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Geek deals 379 Dell UltraSharp U2410 IPS display Galaxy Tab 2 for

first_imgWe’ve extolled the virtues of having a quality monitor many a time here on Geek. It’s kind of like a good mattress; considering how much time you spend using it, opting for a better quality version is a no-brainer.One of our long term favorites is Dell’s UltraSharp U2410. It’s been around for several years now, but has stayed a top choice for those seeking a very price competitive, yet very high quality display. It starts with a better-than-HD 1920×1200 resolution 24-inch screen. The LCD panel itself uses IPS technology, which offers much improved viewing angles and color depth compared to less expensive versions; there’s a reason Apple uses the same technology heavily.But the U2410 doesn’t just stop at an IPS screen; with support for 1.07 billion colors and extra-wide color gamuts, it is suitable for graphic designers and anyone who needs accurate color representation. The extra color support is a especially rare at this price point, giving you a professional grade display at a bargain price.The rest of the U2410 matches up to the top notch screen. Both a USB hub and media card reader are built-in, with the full grouping of HDMI, DisplayPort, VGA, and DVI video inputs to boot. Even the stand is fully adjustable for tilt, swivel, height, and pivot, something typically overlooked on budget models.Keeping your peace of mind intact on this smoking hot deal is a 3 year advance exchange warranty, which ensures you get a replacement monitor in-hand without having to wait for anything else. The U2410 also has Dell’s Premium Panel guarantee, which provides for panel replacement should you ever develop a bright pixel.While competitive at its $549 MSRP, this very rare sale price of just $374.99 with free shipping is an outright steal. You’ll have to hurry though; the last time we saw a sale like this, it sold out in just a couple days.Dell UltraSharp U2410 24-inch IPS-panel LCD Monitor with HDMI & DisplayPort for $379.99 + free shipping (reg. $549) Our other top deals:Samsung Galaxy Tab 2 8GB Tablet (Refurbished) for $159.99 (reg. $199.99)Adobe Photoshop CS6 Full Version (PC/Mac) [download] for $426.55 (reg. $699 | use coupon SAVE5%)Toshiba Satellite C850-ST3NX3 15.6″ Core i3 Laptop w/Win 8, 4GB RAM, 640GB HDD for $399.99 + shipping (reg. $549.99 | use coupon WINC850S | ends soon)last_img read more

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BLM Director Puts Focus on Oil Gas Inspections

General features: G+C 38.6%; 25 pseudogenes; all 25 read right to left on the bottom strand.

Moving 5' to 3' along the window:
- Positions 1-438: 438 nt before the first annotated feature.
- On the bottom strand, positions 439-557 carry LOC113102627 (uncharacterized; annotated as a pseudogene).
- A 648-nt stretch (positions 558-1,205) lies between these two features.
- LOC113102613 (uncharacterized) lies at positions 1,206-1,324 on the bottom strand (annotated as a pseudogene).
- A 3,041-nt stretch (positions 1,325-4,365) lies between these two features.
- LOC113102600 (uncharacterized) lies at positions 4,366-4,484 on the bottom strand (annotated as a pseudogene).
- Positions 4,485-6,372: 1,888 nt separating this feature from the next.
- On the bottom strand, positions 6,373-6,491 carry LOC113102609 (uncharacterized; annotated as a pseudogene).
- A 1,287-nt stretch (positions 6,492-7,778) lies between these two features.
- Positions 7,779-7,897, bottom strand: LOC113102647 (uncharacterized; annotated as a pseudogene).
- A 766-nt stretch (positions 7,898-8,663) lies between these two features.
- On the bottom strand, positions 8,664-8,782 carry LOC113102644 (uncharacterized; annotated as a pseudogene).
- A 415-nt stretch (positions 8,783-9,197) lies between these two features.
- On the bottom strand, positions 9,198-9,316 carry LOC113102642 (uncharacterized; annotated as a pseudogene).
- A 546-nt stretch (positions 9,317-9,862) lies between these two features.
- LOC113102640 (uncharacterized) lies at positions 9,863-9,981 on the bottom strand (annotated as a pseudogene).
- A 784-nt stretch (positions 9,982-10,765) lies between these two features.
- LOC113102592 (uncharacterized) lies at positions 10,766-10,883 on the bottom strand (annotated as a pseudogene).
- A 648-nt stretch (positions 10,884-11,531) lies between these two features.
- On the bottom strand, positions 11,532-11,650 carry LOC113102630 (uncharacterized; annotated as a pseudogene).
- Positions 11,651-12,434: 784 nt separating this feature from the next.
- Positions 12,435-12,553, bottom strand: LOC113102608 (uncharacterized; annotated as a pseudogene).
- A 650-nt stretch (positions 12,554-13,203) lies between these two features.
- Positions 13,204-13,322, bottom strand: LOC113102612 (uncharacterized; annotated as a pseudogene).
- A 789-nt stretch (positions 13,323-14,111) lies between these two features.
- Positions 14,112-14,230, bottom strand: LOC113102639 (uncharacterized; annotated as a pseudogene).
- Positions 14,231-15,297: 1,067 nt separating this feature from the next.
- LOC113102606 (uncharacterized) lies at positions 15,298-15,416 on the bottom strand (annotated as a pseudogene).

first_img Share. Facebook BLM Director Puts Focus on Oil & Gas Inspections LinkedIn Email Citing a shortage of inspectors, declining budgets, and a record number of wells on public lands, Bureau of Land Management Director Neil Kornze highlighted the importance of the BLM’s budget request for a fee system to increase the agency’s oil and gas inspection capacity.  In his keynote speech to the 60th annual meeting of the Rocky Mountain Mineral Law Foundation in Vail, Colorado, Kornze said, “Over the last few years, the BLM has significantly reduced the time it takes to process drilling permits. Right now nearly 7,000 permits have been approved, but are sitting unused. That’s two years’ worth of drilling permits that are ready to go today. And while permitting efforts have improved, critical inspections are lagging, and we must do better.” Kornze told the group of mineral law experts that BLM is focused on a range of inspections, including drilling and production inspections. The General Accountability Office recently reported that BLM failed to inspect some 40 percent of high-priority drilling operations during 2009-2012. Similarly, in recent years the BLM has been unable to complete 100 percent of its high-risk production inspections, which are critical for ensuring proper accounting of the billions of dollars of oil and gas produced from public lands. “The BLM takes its responsibilities seriously, and we must increase our inspection efforts to help protect communities and the environment and to ensure that taxpayers are getting a fair return on public resources,” Kornze said. “Irregular and declining budgets have hindered our ability to move out aggressively in this area. Through the President’s 2015 budget proposal, we are now seeking to fund inspections through a fee system that will allow us to be much more responsive to the needs of industry and, importantly, to meet the foundational safety and accounting responsibilities of our oil and gas program.” The BLM is responsible for inspection and enforcement on a record 100,000 wells nationwide, with tens of thousands of new wells coming on line in recent years. At the same time, the budget for the BLM’s oil and gas program has declined 20 percent since 2007 when accounting for inflation. Congress recently authorized a fee system for offshore oil and gas inspections that are conducted by the Bureau of Safety and Environmental Enforcement. That fee and inspection program has been a major success both for the agency and the companies that can now count on regular and efficient inspections. It is estimated that the fee system proposed for BLM in the President’s budget would allow the BLM to recruit more than 60 new inspectors throughout the country. Without additional resources to meet this critical need, the BLM may be forced to consider drawing scarce resources from other high priority efforts like permitting and leasing. The Rocky Mountain Mineral Law Foundation is an educational non-profit organization that provides for the study of the law and regulations relating to mining, oil and gas, water, public lands, energy, environmental protection, and related areas. The BLM manages more than 245 million acres of public land, the most of any Federal agency. This land, known as the National System of Public Lands, is primarily located in 12 Western states, including Alaska. The BLM also administers 700 million acres of sub-surface mineral estate throughout the nation. The BLM’s mission is to manage and conserve the public lands for the use and enjoyment of present and future generations under our mandate of multiple-use and sustained yield. In Fiscal Year 2013, the BLM generated $4.7 billion in receipts from public lands. 0 E-Headlinescenter_img Tumblr By CBN on July 22, 2014 Twitter Google+ Pinterestlast_img read more